The Luri People (Sarmastani) of Pakistan
by Zulfiqar Ahmed
My Name is Zulfiqar Ahmed. My university studies were in Political Science and Sociology. I am Luri so I faced racial discrimination. I am currently the chairman of a non political party namely Sarmastani National Alliance Pakistan.
It was the turning point of my life when I decided to research about the Luris. I started reading historical books by several local and English authors but no one satisfied me regarding the history of Luri. Mr. Agha Naseer Khan Ahmedzai is the first author/historian who broke the ice in this context but still there were so many confusions in my mind. I would like to mention that the only aim of my life is to eliminate the inferiority complex from the mind of my Luri people, so I am trying my level best to present their history.
Historical Note about the Sarmastani
Dr. Donald Kenrick, Director, Institute of Contemporary Romani Studies & Documentation, London, wrote in his article that “They (Luri) are also to be found in Afghanistan, Pakistan and the USSR. However, they are not Romanies, but low-caste Beluchi and speak the Beluchi language (as well as a jargon based on it, in Pakistan at any rate).” He further wrote, “I leave it to those on the spot to investigate further but I would like to propose again my hypothesis that the Luri did not move from India into Iran, but migrated in the opposite direction, accompanying the Baluch in their journey from north-west Iran eastwards.”
I appreciate Dr. Kenrick’s research. All Sarmastani people claim Baloch ancestry and a famous Baloch historian from the Ahmedzai family (The Royal Family of Balochistan), namely Agha Naseer Khan Ahmedzai (Qambrani) also confirms this in his book Tarekh E Baloch O Balochistan (Vol. 4, 5 and 6) that Sarmastanis are Baloch and they played and important role in Baloch history.
From 1410 A.D to 1839 (when the British attacked Kalat), the Sarmastani tribe held the position of the Director General of the Central weapon making workshops. Weapons made by the Sarmastani tribe included guns, swords, spears and even simple cannons. Their services strengthened Baloch confideracy. So they had an important position in Baloch Society. The name Sarmastani is derived from the name Sarmast, who was the Director General of central weapon making workshop from 1410 to 1440. The race of Sarmast came to be known Sarmastani after him.
As far as the caste system is concerned, here in Balochistan caste often designates profession not ethnic group. Some other Baloch writers have also written about their professions as blacksmiths, carpenters etc, but no one has discussed their ancestry. When I saw the article of Donald Kenrick in the DRC reprint series I was much impressed as he has given facts that Sarmastani (Luri) tribe moved from west (Iran) to east (Balochistan) instead of moving from east (India) to (Iran). Shahnama Firdousi is not an authentic source. It seems very fictitious. Further proof that the Luris moved from Iran to Balochistan is that in Iran even today there is a province called Luristan or Loristan. The Luris of Iran are also Kurds and the Baloch Nation is also cousins of the Kurds.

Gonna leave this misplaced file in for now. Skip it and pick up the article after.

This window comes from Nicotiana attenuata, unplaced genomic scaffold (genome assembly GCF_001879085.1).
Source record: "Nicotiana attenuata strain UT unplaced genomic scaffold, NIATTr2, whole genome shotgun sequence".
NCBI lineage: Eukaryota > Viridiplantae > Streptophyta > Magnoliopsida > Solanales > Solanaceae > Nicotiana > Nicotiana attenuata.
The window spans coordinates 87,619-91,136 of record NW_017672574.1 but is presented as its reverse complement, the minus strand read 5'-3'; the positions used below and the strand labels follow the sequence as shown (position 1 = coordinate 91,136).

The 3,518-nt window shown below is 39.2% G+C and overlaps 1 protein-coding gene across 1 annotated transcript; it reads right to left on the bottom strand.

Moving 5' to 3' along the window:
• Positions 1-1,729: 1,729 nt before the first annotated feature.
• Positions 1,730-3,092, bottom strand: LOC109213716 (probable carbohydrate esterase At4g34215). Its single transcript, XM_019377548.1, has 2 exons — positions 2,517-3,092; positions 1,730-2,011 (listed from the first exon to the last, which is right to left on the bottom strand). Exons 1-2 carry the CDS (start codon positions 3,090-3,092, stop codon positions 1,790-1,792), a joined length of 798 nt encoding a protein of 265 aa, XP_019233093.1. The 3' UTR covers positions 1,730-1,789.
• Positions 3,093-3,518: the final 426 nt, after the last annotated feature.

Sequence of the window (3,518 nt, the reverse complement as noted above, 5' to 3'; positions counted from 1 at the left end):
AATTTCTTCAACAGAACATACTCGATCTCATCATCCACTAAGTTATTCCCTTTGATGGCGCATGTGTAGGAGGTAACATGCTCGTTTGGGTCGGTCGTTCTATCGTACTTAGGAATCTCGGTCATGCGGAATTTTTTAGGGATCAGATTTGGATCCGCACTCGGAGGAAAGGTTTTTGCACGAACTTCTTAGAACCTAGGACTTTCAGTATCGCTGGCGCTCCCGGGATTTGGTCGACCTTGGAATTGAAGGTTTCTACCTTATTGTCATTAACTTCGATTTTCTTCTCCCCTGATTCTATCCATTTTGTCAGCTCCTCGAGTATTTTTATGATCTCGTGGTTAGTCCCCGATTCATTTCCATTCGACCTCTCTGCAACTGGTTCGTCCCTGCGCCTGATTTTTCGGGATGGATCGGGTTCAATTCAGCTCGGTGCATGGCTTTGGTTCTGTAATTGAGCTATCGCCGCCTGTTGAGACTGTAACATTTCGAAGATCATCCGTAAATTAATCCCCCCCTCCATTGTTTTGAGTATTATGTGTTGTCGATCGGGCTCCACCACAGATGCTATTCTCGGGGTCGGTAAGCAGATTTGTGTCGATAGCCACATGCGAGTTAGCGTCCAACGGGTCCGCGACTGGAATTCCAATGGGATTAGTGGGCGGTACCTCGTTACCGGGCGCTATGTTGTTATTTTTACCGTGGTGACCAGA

General Situation of Sarmastani in Pakistan Today
I myself belong to the ethnic group locally called Sarmastani; a tribe of Province Balochistan (Pakistan). These people are dispersed through out Balochistan and Sindh. Their professions are blacksmithing, carpentry, and other small jobs. Being a part of nomadic culture, they don’t have their own land, houses or any property. Like other countries, Gypsies of Balochistan are also in a miserable condition and are victims of racial discrimination. Though the history mentions them to be an integral part of the former Baloch State and they are also recognized as a Baloch tribe. But the other Baloch tribesmen refuse their historical importance, thus they are not considered as a useful community. As a result they suffer an inferiority complex and their kids avoid going school.
Being an educated Sarmastani, I along with few of my educated friends, am running a small party namely Sarmastani National Alliance Pakistan (SNAP). The motto of our party is to bring the historical facts forward in order to eliminate the ethnic complex from the minds of my youth. For this purpose, we collected some data from various sources (including the DRC website) and got them published. After its publishing, we distributed it throughout Balochistan and got a positive response from the Gypsy masses.
Our greatest problem is that our people are having no specific area so they are always exploited by several political parties for the sake of their vote but once elected, every politician forgets the promises made for the prosperity of this community. Our literacy rate is at the lowest level so our people are easily trapped for political purposes, which is intolerable for us. We are looking for funds so that our community can be settled in a specific area so that they can become useful components of society, and their kids can go to the schools as it is their basic right which is neither given by the Baloch community nor by the Government.
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